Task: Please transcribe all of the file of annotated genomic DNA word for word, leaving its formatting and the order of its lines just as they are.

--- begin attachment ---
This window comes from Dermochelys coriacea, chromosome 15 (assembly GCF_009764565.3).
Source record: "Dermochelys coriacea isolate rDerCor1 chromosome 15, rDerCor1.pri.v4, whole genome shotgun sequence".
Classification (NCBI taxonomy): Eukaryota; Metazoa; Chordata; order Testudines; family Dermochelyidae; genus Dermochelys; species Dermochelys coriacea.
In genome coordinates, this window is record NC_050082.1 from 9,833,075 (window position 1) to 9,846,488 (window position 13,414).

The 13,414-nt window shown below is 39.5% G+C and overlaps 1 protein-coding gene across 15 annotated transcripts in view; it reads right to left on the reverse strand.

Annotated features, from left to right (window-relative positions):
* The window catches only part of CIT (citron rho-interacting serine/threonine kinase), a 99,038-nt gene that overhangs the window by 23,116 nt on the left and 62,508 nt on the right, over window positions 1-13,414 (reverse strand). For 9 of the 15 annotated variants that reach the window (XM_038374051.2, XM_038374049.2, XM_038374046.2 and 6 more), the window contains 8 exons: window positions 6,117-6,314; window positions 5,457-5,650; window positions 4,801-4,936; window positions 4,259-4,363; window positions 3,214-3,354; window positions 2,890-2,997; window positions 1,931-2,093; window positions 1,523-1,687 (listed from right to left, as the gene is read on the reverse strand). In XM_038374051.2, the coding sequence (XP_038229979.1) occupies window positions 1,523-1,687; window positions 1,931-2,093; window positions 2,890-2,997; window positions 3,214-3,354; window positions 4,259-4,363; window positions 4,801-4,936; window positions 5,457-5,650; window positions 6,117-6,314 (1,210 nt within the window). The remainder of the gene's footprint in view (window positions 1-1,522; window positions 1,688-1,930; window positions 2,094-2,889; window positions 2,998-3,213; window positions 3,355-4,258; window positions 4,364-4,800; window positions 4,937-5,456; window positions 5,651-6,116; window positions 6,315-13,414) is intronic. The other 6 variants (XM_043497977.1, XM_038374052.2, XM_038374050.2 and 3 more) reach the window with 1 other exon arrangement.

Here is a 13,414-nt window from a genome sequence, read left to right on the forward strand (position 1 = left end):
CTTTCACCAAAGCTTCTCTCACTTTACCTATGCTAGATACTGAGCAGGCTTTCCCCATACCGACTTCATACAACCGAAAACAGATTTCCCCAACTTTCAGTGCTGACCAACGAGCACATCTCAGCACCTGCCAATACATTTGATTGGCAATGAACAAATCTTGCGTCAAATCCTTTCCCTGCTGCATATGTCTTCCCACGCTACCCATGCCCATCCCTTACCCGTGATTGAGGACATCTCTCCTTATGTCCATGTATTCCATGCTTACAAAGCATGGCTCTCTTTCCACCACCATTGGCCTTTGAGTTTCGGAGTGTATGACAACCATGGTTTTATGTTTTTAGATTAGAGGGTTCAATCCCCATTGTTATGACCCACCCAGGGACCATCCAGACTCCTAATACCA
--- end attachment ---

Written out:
This window comes from Dermochelys coriacea, chromosome 15 (assembly GCF_009764565.3).
Source record: "Dermochelys coriacea isolate rDerCor1 chromosome 15, rDerCor1.pri.v4, whole genome shotgun sequence".
Classification (NCBI taxonomy): Eukaryota; Metazoa; Chordata; order Testudines; family Dermochelyidae; genus Dermochelys; species Dermochelys coriacea.
In genome coordinates, this window is record NC_050082.1 from 9,833,075 (window position 1) to 9,846,488 (window position 13,414).

The 13,414-nt window shown below is 39.5% G+C and overlaps 1 protein-coding gene across 15 annotated transcripts in view; it reads right to left on the reverse strand.

Annotated features, from left to right (window-relative positions):
* The window catches only part of CIT (citron rho-interacting serine/threonine kinase), a 99,038-nt gene that overhangs the window by 23,116 nt on the left and 62,508 nt on the right, over window positions 1-13,414 (reverse strand). For 9 of the 15 annotated variants that reach the window (XM_038374051.2, XM_038374049.2, XM_038374046.2 and 6 more), the window contains 8 exons: window positions 6,117-6,314; window positions 5,457-5,650; window positions 4,801-4,936; window positions 4,259-4,363; window positions 3,214-3,354; window positions 2,890-2,997; window positions 1,931-2,093; window positions 1,523-1,687 (listed from right to left, as the gene is read on the reverse strand). In XM_038374051.2, the coding sequence (XP_038229979.1) occupies window positions 1,523-1,687; window positions 1,931-2,093; window positions 2,890-2,997; window positions 3,214-3,354; window positions 4,259-4,363; window positions 4,801-4,936; window positions 5,457-5,650; window positions 6,117-6,314 (1,210 nt within the window). The remainder of the gene's footprint in view (window positions 1-1,522; window positions 1,688-1,930; window positions 2,094-2,889; window positions 2,998-3,213; window positions 3,355-4,258; window positions 4,364-4,800; window positions 4,937-5,456; window positions 5,651-6,116; window positions 6,315-13,414) is intronic. The other 6 variants (XM_043497977.1, XM_038374052.2, XM_038374050.2 and 3 more) reach the window with 1 other exon arrangement.

Here is a 13,414-nt window from a genome sequence, read left to right on the forward strand (position 1 = left end):
CTTTCACCAAAGCTTCTCTCACTTTACCTATGCTAGATACTGAGCAGGCTTTCCCCATACCGACTTCATACAACCGAAAACAGATTTCCCCAACTTTCAGTGCTGACCAACGAGCACATCTCAGCACCTGCCAATACATTTGATTGGCAATGAACAAATCTTGCGTCAAATCCTTTCCCTGCTGCATATGTCTTCCCACGCTACCCATGCCCATCCCTTACCCGTGATTGAGGACATCTCTCCTTATGTCCATGTATTCCATGCTTACAAAGCATGGCTCTCTTTCCACCACCATTGGCCTTTGAGTTTCGGAGTGTATGACAACCATGGTTTTATGTTTTTAGATTAGAGGGTTCAATCCCCATTGTTATGACCCACCCAGGGACCATCCAGACTCCTAATACCA